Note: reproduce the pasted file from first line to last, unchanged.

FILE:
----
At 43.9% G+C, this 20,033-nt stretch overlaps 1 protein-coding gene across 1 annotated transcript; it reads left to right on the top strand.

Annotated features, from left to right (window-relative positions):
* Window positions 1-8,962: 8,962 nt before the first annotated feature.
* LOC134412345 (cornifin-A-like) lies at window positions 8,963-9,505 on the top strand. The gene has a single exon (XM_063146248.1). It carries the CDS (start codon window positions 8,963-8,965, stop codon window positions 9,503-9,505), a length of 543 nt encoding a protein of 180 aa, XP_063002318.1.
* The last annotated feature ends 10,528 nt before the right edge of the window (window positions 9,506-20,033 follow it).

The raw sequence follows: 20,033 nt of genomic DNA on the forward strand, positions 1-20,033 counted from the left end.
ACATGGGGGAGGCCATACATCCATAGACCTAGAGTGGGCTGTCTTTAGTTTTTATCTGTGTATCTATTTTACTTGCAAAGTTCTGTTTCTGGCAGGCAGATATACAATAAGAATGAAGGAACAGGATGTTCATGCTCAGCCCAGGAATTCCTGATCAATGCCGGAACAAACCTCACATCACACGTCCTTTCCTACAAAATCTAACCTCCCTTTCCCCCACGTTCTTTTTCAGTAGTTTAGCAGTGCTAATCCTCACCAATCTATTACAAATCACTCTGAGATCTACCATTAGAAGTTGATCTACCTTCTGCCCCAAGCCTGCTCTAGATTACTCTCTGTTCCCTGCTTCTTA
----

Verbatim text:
At 43.9% G+C, this 20,033-nt stretch overlaps 1 protein-coding gene across 1 annotated transcript; it reads left to right on the top strand.

Annotated features, from left to right (window-relative positions):
* Window positions 1-8,962: 8,962 nt before the first annotated feature.
* LOC134412345 (cornifin-A-like) lies at window positions 8,963-9,505 on the top strand. The gene has a single exon (XM_063146248.1). It carries the CDS (start codon window positions 8,963-8,965, stop codon window positions 9,503-9,505), a length of 543 nt encoding a protein of 180 aa, XP_063002318.1.
* The last annotated feature ends 10,528 nt before the right edge of the window (window positions 9,506-20,033 follow it).

The raw sequence follows: 20,033 nt of genomic DNA on the forward strand, positions 1-20,033 counted from the left end.
ACATGGGGGAGGCCATACATCCATAGACCTAGAGTGGGCTGTCTTTAGTTTTTATCTGTGTATCTATTTTACTTGCAAAGTTCTGTTTCTGGCAGGCAGATATACAATAAGAATGAAGGAACAGGATGTTCATGCTCAGCCCAGGAATTCCTGATCAATGCCGGAACAAACCTCACATCACACGTCCTTTCCTACAAAATCTAACCTCCCTTTCCCCCACGTTCTTTTTCAGTAGTTTAGCAGTGCTAATCCTCACCAATCTATTACAAATCACTCTGAGATCTACCATTAGAAGTTGATCTACCTTCTGCCCCAAGCCTGCTCTAGATTACTCTCTGTTCCCTGCTTCTTA